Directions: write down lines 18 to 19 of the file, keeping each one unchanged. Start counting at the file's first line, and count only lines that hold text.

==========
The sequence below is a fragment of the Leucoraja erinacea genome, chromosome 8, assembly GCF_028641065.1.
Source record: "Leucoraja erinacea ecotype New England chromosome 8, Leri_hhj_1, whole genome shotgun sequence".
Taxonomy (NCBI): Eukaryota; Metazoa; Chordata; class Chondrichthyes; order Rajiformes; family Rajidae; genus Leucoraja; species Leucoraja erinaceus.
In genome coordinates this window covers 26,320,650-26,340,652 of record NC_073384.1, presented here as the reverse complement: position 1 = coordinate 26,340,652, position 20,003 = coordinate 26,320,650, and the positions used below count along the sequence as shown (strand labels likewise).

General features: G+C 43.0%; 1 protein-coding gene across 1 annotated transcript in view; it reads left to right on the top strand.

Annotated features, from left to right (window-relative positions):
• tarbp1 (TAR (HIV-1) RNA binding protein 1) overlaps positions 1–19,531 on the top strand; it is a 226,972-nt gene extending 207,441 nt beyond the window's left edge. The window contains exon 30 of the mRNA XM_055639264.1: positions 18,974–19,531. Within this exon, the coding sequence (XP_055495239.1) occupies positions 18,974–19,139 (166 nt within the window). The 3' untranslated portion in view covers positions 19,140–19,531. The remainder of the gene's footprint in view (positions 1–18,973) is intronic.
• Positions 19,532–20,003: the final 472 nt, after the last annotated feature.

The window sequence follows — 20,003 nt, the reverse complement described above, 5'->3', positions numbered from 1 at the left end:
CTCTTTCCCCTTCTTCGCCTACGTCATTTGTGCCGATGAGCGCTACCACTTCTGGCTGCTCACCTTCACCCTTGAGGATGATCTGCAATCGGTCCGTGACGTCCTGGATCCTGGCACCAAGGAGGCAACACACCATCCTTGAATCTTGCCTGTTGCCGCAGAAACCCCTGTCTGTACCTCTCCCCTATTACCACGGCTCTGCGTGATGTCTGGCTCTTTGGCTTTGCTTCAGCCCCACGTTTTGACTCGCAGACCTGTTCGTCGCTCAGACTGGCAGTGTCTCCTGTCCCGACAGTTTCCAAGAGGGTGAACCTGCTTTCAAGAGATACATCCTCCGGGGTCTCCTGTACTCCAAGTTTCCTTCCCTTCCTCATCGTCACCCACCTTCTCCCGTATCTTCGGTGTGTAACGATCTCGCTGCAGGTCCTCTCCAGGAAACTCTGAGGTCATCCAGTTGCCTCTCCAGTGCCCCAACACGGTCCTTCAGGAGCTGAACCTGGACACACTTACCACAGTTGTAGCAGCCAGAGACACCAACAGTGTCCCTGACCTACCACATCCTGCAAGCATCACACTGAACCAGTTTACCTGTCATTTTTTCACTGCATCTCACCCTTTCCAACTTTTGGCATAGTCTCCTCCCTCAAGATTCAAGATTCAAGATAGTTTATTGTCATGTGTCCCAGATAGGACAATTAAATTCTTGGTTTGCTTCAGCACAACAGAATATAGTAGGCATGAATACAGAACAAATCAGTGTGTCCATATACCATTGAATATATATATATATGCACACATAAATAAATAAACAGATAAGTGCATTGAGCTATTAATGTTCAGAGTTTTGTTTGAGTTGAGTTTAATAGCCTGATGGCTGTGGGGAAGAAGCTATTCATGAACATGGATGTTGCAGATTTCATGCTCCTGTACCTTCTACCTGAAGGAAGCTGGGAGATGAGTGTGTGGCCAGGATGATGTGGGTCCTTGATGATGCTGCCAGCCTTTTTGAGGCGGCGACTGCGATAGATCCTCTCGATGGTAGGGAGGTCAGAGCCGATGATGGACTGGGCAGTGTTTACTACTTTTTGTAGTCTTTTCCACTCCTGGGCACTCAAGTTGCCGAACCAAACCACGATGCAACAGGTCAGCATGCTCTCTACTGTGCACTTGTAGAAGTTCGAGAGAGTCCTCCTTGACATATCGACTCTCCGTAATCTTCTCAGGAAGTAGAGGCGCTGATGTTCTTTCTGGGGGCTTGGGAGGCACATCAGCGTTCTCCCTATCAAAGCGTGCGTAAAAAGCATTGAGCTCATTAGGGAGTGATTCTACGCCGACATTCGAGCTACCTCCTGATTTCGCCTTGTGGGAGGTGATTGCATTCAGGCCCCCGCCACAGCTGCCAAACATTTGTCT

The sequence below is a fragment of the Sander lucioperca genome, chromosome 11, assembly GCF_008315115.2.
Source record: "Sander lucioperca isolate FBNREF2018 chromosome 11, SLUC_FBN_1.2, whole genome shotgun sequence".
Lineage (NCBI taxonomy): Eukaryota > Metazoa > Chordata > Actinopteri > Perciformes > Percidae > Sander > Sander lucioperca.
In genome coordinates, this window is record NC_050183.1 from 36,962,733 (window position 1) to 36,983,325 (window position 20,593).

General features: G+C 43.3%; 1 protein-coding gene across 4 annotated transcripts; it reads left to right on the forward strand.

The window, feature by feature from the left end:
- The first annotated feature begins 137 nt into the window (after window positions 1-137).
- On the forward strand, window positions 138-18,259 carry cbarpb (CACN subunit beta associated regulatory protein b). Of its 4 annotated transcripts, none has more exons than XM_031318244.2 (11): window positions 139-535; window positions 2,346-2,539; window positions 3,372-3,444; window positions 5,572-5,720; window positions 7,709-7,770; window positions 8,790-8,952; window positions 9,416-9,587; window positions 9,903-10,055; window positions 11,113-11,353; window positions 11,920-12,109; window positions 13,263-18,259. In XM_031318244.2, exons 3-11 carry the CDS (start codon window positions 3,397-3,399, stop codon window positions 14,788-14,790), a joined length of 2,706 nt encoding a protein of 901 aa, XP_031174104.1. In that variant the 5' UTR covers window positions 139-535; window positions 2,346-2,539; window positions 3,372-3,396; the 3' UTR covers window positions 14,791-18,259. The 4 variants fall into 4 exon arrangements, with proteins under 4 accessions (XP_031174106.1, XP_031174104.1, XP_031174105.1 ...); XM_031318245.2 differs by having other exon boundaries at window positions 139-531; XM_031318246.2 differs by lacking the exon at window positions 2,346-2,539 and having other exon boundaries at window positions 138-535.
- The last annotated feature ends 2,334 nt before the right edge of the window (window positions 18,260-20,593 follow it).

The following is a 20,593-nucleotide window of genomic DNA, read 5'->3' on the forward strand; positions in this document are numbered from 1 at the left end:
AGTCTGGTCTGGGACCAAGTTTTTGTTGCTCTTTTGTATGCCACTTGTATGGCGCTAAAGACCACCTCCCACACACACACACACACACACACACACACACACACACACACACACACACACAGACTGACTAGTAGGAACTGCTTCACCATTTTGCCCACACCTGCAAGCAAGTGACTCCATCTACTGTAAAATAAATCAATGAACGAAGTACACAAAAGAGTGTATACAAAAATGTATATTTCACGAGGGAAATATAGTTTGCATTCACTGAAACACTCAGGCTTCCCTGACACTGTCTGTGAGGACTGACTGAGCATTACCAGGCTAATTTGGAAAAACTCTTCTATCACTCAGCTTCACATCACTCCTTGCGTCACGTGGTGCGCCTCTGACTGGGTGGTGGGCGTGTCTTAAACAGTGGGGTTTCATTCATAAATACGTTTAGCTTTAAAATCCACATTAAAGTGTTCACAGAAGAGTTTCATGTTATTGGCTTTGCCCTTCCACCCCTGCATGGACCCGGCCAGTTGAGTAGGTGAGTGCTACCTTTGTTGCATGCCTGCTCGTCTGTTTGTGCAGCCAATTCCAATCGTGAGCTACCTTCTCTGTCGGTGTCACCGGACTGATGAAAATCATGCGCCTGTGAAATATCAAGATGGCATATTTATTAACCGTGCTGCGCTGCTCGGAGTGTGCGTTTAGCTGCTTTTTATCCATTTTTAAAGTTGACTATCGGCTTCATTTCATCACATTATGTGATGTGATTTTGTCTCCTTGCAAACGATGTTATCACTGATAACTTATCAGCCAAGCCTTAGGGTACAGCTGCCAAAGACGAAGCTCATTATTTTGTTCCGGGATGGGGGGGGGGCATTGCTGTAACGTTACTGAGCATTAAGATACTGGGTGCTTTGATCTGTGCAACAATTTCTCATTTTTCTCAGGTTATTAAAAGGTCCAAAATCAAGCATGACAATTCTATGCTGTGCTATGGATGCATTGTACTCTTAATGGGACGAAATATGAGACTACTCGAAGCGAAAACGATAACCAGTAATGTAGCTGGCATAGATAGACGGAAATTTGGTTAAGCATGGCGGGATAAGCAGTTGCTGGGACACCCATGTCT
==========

- On the forward strand, window positions 138-18,259 carry cbarpb (CACN subunit beta associated regulatory protein b). Of its 4 annotated transcripts, none has more exons than XM_031318244.2 (11): window positions 139-535; window positions 2,346-2,539; window positions 3,372-3,444; window positions 5,572-5,720; window positions 7,709-7,770; window positions 8,790-8,952; window positions 9,416-9,587; window positions 9,903-10,055; window positions 11,113-11,353; window positions 11,920-12,109; window positions 13,263-18,259. In XM_031318244.2, exons 3-11 carry the CDS (start codon window positions 3,397-3,399, stop codon window positions 14,788-14,790), a joined length of 2,706 nt encoding a protein of 901 aa, XP_031174104.1. In that variant the 5' UTR covers window positions 139-535; window positions 2,346-2,539; window positions 3,372-3,396; the 3' UTR covers window positions 14,791-18,259. The 4 variants fall into 4 exon arrangements, with proteins under 4 accessions (XP_031174106.1, XP_031174104.1, XP_031174105.1 ...); XM_031318245.2 differs by having other exon boundaries at window positions 139-531; XM_031318246.2 differs by lacking the exon at window positions 2,346-2,539 and having other exon boundaries at window positions 138-535.
- The last annotated feature ends 2,334 nt before the right edge of the window (window positions 18,260-20,593 follow it).